Does Leeds United pathway actually exist under Marcelo Bielsa?
Pathway has become a buzzword at Leeds United but, while its existence allows academy players to arrive in Marcelo Bielsa’s plans, it is no guarantee they’ll stay there.
Leeds, like Crewe who they recently ousted from the Carabao Cup, are rightfully proud of the number of players who came through their youth system to become top-flight footballers.
Kalvin Phillips, captain for that cup win, is one of them. He’s a fully-fledged England international with a major tournament final under his belt and a Three Lions’ Player of the Year award on his mantelpiece.
The boy from Armley is a shining example of what can happen when talent and a willingness to work is harnessed and nurtured. He’s an inspiration to the boys and girls of Wortley Juniors he delighted with a post-Euros visit.
But he’s 25 and this is his eighth season in which he’s been involved with the first team. His status as a very good Premier League player is proof that developing your own talent is well worth the investment, but it cannot be held up as evidence of the current state of the pathway.
At 21, Jamie Shackleton is a more appropriate poster boy for what has been going on of late at Thorp Arch.
A local boy like Phillips, he broke into senior football under Marcelo Bielsa and played slightly more minutes in his second season than in his first.
Last season was his third as a first-team squad member and the first half of the campaign saw him well on track to enjoy more game time than ever, until opportunities dried up almost entirely. From mid-February to mid-May he played a single minute of Premier League football, making an injury-forced appearance deep in stoppage time at Manchester City when Raphinha was felled so brutally by Fernandinho.
Even when the Whites were safely ensconced in mid-table, even when Pablo Hernandez and Gaetano Berardi were getting their farewell minutes, Shackleton remained on the bench.
If anything, last season was proof that peeling back the poster of Shackleton would reveal a strict meritocracy in operation at Thorp Arch.
To play for Bielsa you have to show him you’re the best possible option for your position on the pitch at that time.
Happily, Shackleton has played in two of Leeds’ three Premier League outings this season and his proximity to the first team at present looks sufficient to justify his contentment and desire to remain at the club and fight for a place. Had he been made available, Championship clubs would undoubtedly have come calling and a few top-flight outfits might have also.
At other clubs, appearances may come more easily - managers have been known to throw players in for reasons more to do with PR than ability, to send a message to chairmen that squads need bolstering or to give the fans something to cheer in dark times.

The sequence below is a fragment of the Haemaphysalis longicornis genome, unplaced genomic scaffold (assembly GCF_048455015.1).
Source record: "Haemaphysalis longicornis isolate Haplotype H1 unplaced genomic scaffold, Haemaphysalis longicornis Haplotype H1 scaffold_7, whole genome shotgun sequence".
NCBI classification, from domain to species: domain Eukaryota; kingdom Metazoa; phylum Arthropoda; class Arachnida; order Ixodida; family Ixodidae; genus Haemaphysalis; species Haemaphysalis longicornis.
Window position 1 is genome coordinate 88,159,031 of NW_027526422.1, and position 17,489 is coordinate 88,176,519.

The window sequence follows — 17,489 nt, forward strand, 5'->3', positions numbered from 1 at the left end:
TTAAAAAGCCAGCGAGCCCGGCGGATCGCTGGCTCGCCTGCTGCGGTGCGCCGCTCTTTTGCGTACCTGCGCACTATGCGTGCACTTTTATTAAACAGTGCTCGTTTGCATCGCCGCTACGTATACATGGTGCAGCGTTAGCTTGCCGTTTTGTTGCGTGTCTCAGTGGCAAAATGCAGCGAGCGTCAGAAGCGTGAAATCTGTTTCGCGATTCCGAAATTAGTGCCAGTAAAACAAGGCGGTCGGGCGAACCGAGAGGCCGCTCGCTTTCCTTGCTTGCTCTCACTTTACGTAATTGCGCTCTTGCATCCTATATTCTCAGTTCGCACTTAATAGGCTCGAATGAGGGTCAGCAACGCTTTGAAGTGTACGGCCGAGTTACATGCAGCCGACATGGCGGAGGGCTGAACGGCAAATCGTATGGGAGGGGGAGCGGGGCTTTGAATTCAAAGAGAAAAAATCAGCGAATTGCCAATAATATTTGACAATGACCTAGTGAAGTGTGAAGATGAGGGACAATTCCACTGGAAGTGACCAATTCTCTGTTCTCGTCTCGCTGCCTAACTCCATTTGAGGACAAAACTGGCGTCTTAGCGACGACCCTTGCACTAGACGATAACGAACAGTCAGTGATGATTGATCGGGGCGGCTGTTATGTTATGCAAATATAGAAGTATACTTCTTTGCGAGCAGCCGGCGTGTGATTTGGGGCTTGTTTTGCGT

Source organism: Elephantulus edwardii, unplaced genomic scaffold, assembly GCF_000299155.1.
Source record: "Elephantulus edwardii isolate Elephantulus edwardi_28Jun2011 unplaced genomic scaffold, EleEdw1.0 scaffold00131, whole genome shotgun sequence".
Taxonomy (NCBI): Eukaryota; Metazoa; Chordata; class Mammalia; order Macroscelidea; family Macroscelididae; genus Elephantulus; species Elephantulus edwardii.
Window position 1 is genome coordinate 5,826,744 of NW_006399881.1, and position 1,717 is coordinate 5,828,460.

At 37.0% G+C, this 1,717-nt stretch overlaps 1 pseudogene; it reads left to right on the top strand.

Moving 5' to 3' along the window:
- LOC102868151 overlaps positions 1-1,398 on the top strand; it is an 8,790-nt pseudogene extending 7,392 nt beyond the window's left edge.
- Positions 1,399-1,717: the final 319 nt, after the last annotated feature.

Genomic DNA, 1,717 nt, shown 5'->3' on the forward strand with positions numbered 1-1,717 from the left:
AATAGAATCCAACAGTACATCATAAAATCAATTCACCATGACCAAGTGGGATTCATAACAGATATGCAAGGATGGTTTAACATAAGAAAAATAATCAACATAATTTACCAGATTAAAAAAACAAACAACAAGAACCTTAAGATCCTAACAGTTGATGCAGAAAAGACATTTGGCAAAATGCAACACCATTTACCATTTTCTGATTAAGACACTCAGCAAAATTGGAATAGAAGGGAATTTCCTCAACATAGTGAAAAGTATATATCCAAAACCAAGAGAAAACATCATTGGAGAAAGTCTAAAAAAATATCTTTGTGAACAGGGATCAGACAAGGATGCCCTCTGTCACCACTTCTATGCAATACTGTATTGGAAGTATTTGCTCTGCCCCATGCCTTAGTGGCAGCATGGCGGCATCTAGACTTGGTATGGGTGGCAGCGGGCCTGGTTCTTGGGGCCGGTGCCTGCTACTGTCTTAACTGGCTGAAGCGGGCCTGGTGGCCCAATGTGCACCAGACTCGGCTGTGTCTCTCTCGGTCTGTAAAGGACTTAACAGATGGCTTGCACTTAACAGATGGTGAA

Some like to start blooding youngsters, drip feeding them into senior football as part of their development.
That does not appear to be the case at Leeds. For all that is made of the pathway when youngsters and their parents are being wooed by director of football Victor Orta and head of emerging talent Craig Dean, no guarantees of first-team football are ever made.
If Joe Gelhardt and Sam Greenwood want to trade Premier League 2 football for the real thing, they must displace Patrick Bamford, Rodrigo and Tyler Roberts, or hope that circumstance intervenes in the way it has done for Pascal Struijk.
Gelhard, who scored two goals for England Under-20s on Monday, along with Greenwood, Lewis Bate, Crysencio Summerville and Cody Drameh all fall into the ‘highly-rated youngsters with big futures’ category, yet their pathway to first-team football is currently blocked by more experienced seniors.
What’s more, you can do all of what you perceive to be the right things, train with intensity, conduct yourself as a model professional and exemplify the attitude and values that best represent Leeds United, yet still not get minutes.
When that is the case, it’s evident the situation pains Bielsa. Everything he said about Robbie Gotts proves that, having had the youngster on his bench game after Championship game without feeling he could put him on the pitch for the right reason.
Gotts left Leeds last week after 15 years, his pathway to senior football no longer visible at Leeds, and made his debut for new club Barrow at the weekend. Given the glowing terms in which Bielsa spoke about him and his popularity at Leeds, dropping as far as League Two was a surprise but, as Liam Cooper and Luke Ayling, there can be a road back to the top via the EFL.
What Gotts took with him from Thorp Arch with was the experience of training closely with the first team, something which is almost guaranteed for youngsters coming through at Leeds and something that undoubtedly improves players. Therein lies one of the keys to the Whites’ youth recruitment, the promise of development under Bielsa’s watchful gaze and involvement in his first-team set-up, if not his selection.
What can be said of the Leeds pathway is that it holds opportunity, not inevitability. Gotts may not have had the right of way to the top flight but he learned football the right way and has been well prepared for a career in the game.
For him, the pathway was not a conveyor he hopped onto as a six-year-old and hopped off a Premier League footballer, it was more a treadmill that didn’t take him where he dreamed of going, but benefited him all the same.
At Leeds, players get better but, to play, they have to be the best. The pathway exists, it is real and it will take some to their dream destination.
Young players and their families need a firm grip of reality as they approach it, however. From the academy to the first team is no stroll.